Last September I was in Turkey for the second-ever Writers and Literary Translators International Congress. Keynote Speaker Maureen Freely, who translates Orhan Pamuk's books, said during her address that translating is much the same as writing novels, which she also writes, and articles, which she writes as well. "You have to find the emotional center of the work," she said.
I remembered that moment recently, when I was asked to describe what fiction does. I've published in fiction, journalism, creative nonfiction, poetry, and literary translation -- around 70 publications total, not including my blog from Mongolia. I'm certainly invested in whatever causes me to do this work, but I'm not as invested in what constitutes fiction, fiction that is separate from fact, unless a prisoner's life depends on it -- and it often does, especially in this age of dissidents with social media tools in nations that enforce censorship. What differentiates a piece of nonfiction from a piece of fiction is first and foremost a political question to me, and I am not the one who answers it. Editors are.
In 2003's The Next American Essay, an anthology of pieces that editor John D'Agata calls "lyric essays," D'Agata's own introductions of each piece illustrate the genre dispute further: he suggest that at least some of Sherman Alexei's "fictional" work was essentially nonfiction that it may not have been safe or politically welcome to publish as such when it first saw print. Jamaica Kincaid's oft-anthologized story "Girl" is in The Next American Essay. D'Agata claims it as creative nonfiction. The appropriation of a piece of literature to a certain genre is a process descriptive of the political moment in which the text finds itself; it's indicative of what's permitted to be described as fact in a particular cultural atmosphere (ours currently allows for what Stephen Colbert coined as "Truthiness"), whether it's intended to be or not.
Perhaps partly because I am aware that many pieces of prose could be claimed as prose poetry, fiction, or creative nonfiction, I don't know what the function of fiction is as distinct from the functions of other genres, so I wonder, rather, what the function of literature is. I wonder how and when that function changes, in a free society, in a censored one. Literature has been an escape, but it has also been a return for the removed. It's both balm and bane; it galvanizes, it soothes. People die to read it, people die to write it; there must be something there of grave human import. I worked this summer with refugee prostitutes in the slums of Nairobi, asked to walk in with 20 minutes notice and give a workshop for them, and wondered what words could do for them, what written words can do for trauma victims.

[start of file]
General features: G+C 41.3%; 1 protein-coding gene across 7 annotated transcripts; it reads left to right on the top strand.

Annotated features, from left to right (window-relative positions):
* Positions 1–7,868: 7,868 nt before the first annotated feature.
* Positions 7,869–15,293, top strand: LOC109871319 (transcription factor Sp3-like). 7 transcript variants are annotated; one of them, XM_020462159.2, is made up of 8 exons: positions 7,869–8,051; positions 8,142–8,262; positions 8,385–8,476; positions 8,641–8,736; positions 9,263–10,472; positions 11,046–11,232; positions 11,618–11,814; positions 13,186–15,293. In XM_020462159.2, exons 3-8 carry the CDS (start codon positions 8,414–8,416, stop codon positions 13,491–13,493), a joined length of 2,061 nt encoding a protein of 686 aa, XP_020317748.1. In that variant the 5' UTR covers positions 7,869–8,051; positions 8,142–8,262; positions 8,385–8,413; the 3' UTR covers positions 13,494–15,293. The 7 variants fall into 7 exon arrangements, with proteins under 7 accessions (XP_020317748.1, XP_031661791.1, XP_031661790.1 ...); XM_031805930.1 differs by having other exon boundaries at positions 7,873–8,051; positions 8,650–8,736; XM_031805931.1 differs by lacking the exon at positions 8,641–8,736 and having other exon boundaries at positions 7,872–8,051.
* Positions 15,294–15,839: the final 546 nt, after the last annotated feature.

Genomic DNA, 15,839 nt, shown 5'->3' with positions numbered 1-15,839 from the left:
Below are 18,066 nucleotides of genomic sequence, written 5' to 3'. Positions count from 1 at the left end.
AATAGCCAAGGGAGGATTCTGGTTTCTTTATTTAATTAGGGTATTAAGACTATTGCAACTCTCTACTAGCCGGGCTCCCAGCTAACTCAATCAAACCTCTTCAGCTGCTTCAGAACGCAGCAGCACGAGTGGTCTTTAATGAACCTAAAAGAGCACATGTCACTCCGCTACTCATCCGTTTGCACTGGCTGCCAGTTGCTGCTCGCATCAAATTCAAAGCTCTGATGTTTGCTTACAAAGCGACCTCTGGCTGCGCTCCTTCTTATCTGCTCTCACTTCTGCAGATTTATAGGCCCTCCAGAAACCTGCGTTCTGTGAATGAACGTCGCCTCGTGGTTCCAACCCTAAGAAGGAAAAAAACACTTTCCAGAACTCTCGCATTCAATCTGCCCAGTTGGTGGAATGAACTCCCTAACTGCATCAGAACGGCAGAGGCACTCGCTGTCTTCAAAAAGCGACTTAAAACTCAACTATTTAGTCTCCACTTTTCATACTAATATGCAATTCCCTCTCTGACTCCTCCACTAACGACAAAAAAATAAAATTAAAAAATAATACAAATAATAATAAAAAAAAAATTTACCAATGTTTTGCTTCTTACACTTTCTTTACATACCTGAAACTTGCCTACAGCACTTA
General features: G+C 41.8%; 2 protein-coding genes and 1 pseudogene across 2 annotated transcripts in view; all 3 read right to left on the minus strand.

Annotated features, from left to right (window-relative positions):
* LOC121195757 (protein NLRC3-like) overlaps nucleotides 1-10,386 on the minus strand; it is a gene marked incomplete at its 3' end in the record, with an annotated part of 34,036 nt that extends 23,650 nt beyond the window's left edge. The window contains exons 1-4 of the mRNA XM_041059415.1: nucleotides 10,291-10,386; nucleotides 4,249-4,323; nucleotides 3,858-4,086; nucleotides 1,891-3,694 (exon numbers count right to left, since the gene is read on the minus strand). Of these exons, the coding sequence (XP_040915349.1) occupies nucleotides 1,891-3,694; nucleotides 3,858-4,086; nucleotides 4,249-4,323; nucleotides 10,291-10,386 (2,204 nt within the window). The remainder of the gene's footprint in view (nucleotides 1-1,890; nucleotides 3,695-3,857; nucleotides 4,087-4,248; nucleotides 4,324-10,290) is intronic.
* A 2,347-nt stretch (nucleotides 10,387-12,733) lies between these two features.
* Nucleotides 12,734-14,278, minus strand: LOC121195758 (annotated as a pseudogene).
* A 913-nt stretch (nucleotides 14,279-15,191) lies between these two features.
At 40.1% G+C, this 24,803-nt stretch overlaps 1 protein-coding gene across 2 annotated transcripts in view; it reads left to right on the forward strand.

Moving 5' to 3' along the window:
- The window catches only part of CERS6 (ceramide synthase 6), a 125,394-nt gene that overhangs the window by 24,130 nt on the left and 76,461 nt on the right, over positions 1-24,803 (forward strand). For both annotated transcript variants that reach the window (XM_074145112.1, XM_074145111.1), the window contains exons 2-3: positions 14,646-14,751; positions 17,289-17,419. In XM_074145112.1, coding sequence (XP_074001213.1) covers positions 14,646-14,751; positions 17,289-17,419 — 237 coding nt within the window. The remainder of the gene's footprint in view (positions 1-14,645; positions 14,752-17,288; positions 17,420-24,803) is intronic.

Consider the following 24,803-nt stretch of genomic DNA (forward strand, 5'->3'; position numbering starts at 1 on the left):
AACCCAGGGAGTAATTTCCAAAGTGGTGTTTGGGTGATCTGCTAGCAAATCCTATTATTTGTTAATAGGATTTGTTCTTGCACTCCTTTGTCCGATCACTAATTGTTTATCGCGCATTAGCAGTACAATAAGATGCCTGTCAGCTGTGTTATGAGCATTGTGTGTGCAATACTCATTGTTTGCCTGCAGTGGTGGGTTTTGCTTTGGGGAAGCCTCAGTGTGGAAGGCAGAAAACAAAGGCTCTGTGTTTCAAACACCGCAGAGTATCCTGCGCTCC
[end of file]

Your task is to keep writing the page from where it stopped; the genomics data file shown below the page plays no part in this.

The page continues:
I am interested in empathy, in the love that is there across spaces and abstractions and spans of time, when the words of some writer dead or alive bring joy or comfort or illumination to someone, someone who would not have the capacity to need those things, would not have a hole to fill with literature, if they did not sometimes feel alone. I believe fiction is important to the very different realms of a) pleasurable escape from this world; and b) a rootedness to it through messages meant to comment on oppressive political regimes and cultural codes, but even then it's arguable that the other genres inhabit those spheres also. I don't know if fiction does something different than poetry or memoir or journalism. They all contain some degree of the narrativizing that by its very nature requires the subjective construction present in fiction and perhaps all acts of human art or communication.
"Tell all the Truth but tell it slant," Emily Dickinson wrote. There's no way not to tell it slant. Even if you're producing a court record you're not. Mongolia, for example, where I lived for 15 months total, is just bizarre. There'll be an abandoned Soviet power plant in the middle of the eternal Gobi desert and a bunch of camels standing in front of it and that's just what's up, so I write about that. Inadvertently my work (and many others') does honor the inability of linear narrative to capture the experience of being in a body on the planet, where there is not only a kind of randomness in the eyes of a foreigner to what she sees, but where there is such violence and trauma rupturing our experiences, our memories, taking us out of the straightforward story with those ruptures of loss and pain.
When I was directing the play my refugee girl-group created this summer in Nairobi, I thought I didn't know how to direct theater and then I realized it was like editing a piece of creative nonfiction, moving fragments around, and listening for the right pitch. A bell rings and there you have it, you know you found it. It resonates with the bell inside you and you know you hit it -- the thing Freely calls "the emotional center of the work." Then other people see it or read it and if the genre is unclear, they'll often say things about it to define the genre, and the choice they make isn't personal as much as it's illustrative of a certain political or cultural system of allowance -- a system of which they might not be entirely conscious; their response could take the form of a simple, "This reads better as a story." And sometimes these readers are editors, who might publish it as something different than how you thought of it, and by then that choice has little to do with you. At that point it has more to do with whatever climate led to the production of the word "Truthiness": a climate in which decisions like "This isn't a poem! It's a story!" are indicators of immense political freedom -- but are rarely recognized as such. We're enormously lucky that we can argue over what makes something true. It's a much larger conversation than one exclusive to bookworms.